The sole question for decision is presented by the following assignment of error:
“The Court erred in permitting counsel for defendant. Noel to argue to the jury that doctors who were not called .as witnesses by the defendant would have testified that Dr. Noel performed the operation on Mrs. Crutcher correctly and that nurses would have told Dr. Finch that the bandage was on too tight, as set forth in Plaintiff’s Exception Numbers 5, 6 and 7.”
During the jury arguments, counsel for plaintiff argued that defendant indicated to plaintiff and the court during jury selection, that he probably would call as witnesses Dr. Frank Warren Clippinger, Jr., Dr. John Glasson, Dr. T. B. Dameron, Dr. Don Pruitt, Dr. George Paschal, Dr. James Newsome, Dr. George Johnson, Dr. Ralph Coonrad, Dr. John W. Watson, Dr. Richard Taylor, Dr. R. L. Noblin, and Dr. Harry Fisk; and that he had failed to call any of those persons to testify in his behalf. Plaintiff’s counsel further argued to the jury that if these named doctors would have been able to give testimony favorable to Dr. Noel’s case, then certainly Dr. Noel would have called one or more of them as witnesses in his behalf.
In response to this argument, defendant’s counsel thereafter argued to the jury that there was no use in the defendant presenting ten witnesses before the jury to say that Dr. Noel performed this operation correctly. At that time, plaintiff’s counsel objected to this argument. The objection was overruled.
*572Defendant’s counsel continued his argument saying, “I don’t know why Mr. Blanchard should object to my mentioning the names of possible witnesses when Mr. Blanchard read the names of those witnesses to the jury. Why should we get them here just to say Dr. Noel did the operation correctly?” Defendant’s counsel subsequently argued that one-half to three-quarters of the matters and things originally alleged by the plaintiff as specifications of negligence were no longer then in the lawsuit, and that Dr. Noel would only be bringing those witnesses here to say what he, himself, had already said. (Emphasis ours.) In regard to the nurses at Granville Hospital, Inc., defendant’s counsel argued:'“Don’t you know that the nurses at the Hospital would have told Dr. Einch or Dr. Noel that the bandage was too tight, don’t you know that?.”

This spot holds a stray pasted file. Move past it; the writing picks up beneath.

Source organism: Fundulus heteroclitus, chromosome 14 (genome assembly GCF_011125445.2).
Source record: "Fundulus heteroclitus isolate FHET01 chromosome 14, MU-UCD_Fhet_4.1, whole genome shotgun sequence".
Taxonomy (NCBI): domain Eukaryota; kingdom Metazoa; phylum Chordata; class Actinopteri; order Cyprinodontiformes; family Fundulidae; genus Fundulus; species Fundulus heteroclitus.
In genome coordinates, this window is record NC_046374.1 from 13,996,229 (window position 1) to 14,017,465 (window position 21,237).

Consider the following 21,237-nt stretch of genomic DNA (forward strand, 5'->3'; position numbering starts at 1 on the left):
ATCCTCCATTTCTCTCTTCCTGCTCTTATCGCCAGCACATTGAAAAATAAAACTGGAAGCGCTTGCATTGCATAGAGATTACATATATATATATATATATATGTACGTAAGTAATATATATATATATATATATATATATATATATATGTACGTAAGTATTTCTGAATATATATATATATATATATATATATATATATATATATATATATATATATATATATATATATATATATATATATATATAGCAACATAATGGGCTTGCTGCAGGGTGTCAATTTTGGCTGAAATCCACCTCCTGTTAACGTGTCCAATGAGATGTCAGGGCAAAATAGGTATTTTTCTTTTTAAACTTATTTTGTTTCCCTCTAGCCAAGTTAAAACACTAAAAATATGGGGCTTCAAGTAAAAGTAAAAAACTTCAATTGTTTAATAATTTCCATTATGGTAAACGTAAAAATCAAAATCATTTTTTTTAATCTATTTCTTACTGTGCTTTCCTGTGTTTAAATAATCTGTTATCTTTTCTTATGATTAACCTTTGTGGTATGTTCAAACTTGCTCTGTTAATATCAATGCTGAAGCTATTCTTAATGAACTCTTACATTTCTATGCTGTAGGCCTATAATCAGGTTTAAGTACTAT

. During the latter part of this argument, plaintiff’s counsel again objected and his objection was again overruled.
 The general rule is that counsel may argue all the evidence to the jury, with such inferences as may be drawn therefrom; but he may not “travel outside of the record” and inject into his argument facts of his own knowledge or other facts not included in the evidence. Cuthrell v. Greene, 229 N.C. 475, 50 S.E. 2d 525; State v. Little, 228 N.C. 417, 45 S.E. 2d 542; and Perry v. Western North Carolina R. Co., 128 N.C. 471, 39 S.E. 27.
 It is conceded, however, that there are occasions when counsel, in his remarks to the jury, may invite responsive or retaliatory argument by opposing counsel. State v. Knotts, 168 N.C. 173, 83 S.E. 972; People v. Izzo, 14 Ill. 2d 203, 151 N.E. 2d 329; Bank v. Lancaster, 100 S.W. 2d 1029 (Tex. Civ. App. 1936). Even so, such invitation does not grant opposing counsel carte blanche license to travel outside the record or beyond the bounds of proper response and retaliation.
When counsel makes an improper argument, it is the duty of the trial judge, upon objection or ex mero motu, to correct the transgression by clear instructions. If timely done, such action will often remove the prejudicial effect of improper argument. Cuthrell v. Greene, supra.
 Here, the trial judge overruled plaintiff’s objection to the challenged argument and thereby highlighted its effect by placing the stamp of judicial approval upon the argument.
*573In this case, the weight of the medical testimony was the paramount issue. Appellee’s counsel is a prominent, persuasive and respected lawyer. His statement, although clearly made in the heat of battle and without thought of impropriety, to the effect that twelve doctors, listed as his witnesses, would have testified to the same thing that his client had testified to, offered facts outside the record which effectively buttressed his client’s testimony on this crucial issue without granting plaintiff the guaranteed rights of confrontation and cross-examination. We think that this argument departed from the record with such force that it weighted the verdict in defendant’s favor.
The decision of the Court of Appeals is reversed, and this cause is remanded to that Court for entry by it of a Judgment granting a new trial in the cause.
Reversed and remanded.